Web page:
Lincoln County proposes $27.4 million budget, possible tax increase

Published 12:00 pm Thursday, September 2, 2021

The Lincoln County Board of Supervisors has proposed a $28.7 million budget with a possible tax increase for Fiscal Year 2022.

The tax levy will be a millage decrease of 1.84 mills, with the proposed millage rate at 109.38 mills, including both the county and schools. The rate for FY2021 was 111.22. Although the rate is decreasing, many properties have been assessed at a higher value, meaning county residents may pay more in ad valorem taxes on homes, vehicle tags, utilities, business fixtures and equipment, and rental real property.

For the next fiscal year, the county projects revenue of $28,767,564 — $23,477,940 for the county and $5,289,624 for the schools. Seventy-four percent — 74.3%, $21,379,889 — is proposed to be financed through an ad valorem tax levy.

The county is now operating with total projected revenue of $27,414,464. Of that, 73.1% or $20.02 million is obtained through ad valorem taxes — tax levied in proportion to the estimated value of the goods or transactions concerned.

If the Board levied a millage rate of 52.04 and the school district levied a rate of 52.11 — for a total of 104.2 — the same revenue would be generated as the previous year. The previous millage rates were 57.33 and 53.89, respectively — a total of 111.22.

 

What does this mean for property owners?

Millage is the amount of tax for every $1,000 of a property’s assessed value. One mill is $1 of tax per $1,000 of assessed value.

For example, a homeowner might receive a property tax bill where the county government levied five mills, the school district levied 15 mills and the city levied 10 mills — 30 mills total, or $30 of tax for every $1,000 in assessed value. If the most recent appraised value of a home if $100,000, a homeowner could perform the following calculation to determine their effective tax rate:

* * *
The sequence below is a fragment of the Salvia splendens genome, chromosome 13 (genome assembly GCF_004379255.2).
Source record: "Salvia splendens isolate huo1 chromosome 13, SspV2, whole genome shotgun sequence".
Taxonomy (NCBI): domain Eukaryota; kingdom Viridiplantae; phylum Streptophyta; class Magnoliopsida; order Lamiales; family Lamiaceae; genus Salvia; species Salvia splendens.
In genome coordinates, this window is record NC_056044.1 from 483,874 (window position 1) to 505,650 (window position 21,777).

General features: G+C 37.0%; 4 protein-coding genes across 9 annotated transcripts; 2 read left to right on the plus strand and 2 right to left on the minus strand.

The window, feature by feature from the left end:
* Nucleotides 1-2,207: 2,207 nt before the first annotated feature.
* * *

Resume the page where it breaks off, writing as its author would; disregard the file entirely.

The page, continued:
30 mills divided by 1,000 = 0.03 millage rate

0.03 x $100,000 = $3,000 property tax bill, or 3% of the home’s assessed value.

In Mississippi, properties are assessed at a percentage of true value:

  • Class I — Single-family owner-occupied, residential real property, 10%
  • Class II — All other real property not Class I or IV, including rental property, 15%
  • Class III — Personal property not Class IV or V, 15%
  • Class IV — Public service property assessed by state or county (does not include railroad or airline property), 30%
  • Class V — Motor vehicles, 30%

In Lincoln County, the median single-family property value is $99,600. If the homeowner lives in the home, its tax rate is 10% of the real value (Class I), meaning taxes would be assessed on $9,960 of the property.

With a combined millage rate of 109.38, tax would be calculated at 10.938% of the taxable value of $9,960. So the effective tax on a property worth $99,600 would be $1,089.43.

This does not take into account applicable exemptions. Persons who are age 65 or older or who are disabled are exempt from ad valorem taxes up to $7,500 of assessed value, according to the Mississippi Department of Revenue. Other exemptions may apply for homestead, etc. Visit dor.ms.gov online or the Lincoln County Tax Assessor’s office if you are not sure if you qualify for an exemption.

 

Public hearing

A public hearing will be conducted at 9 a.m. on Monday, Sept. 13, during the regular monthly meeting of the Board of Supervisors. The meeting will take place in the County Boardroom.

“Any county citizen may attend the public hearing and will be allowed to speak for a reasonable amount of time and offer tangible evidence before any vote is taken on the proposed budget,” Board President and Ward 4 Supervisor Eddie Brown said.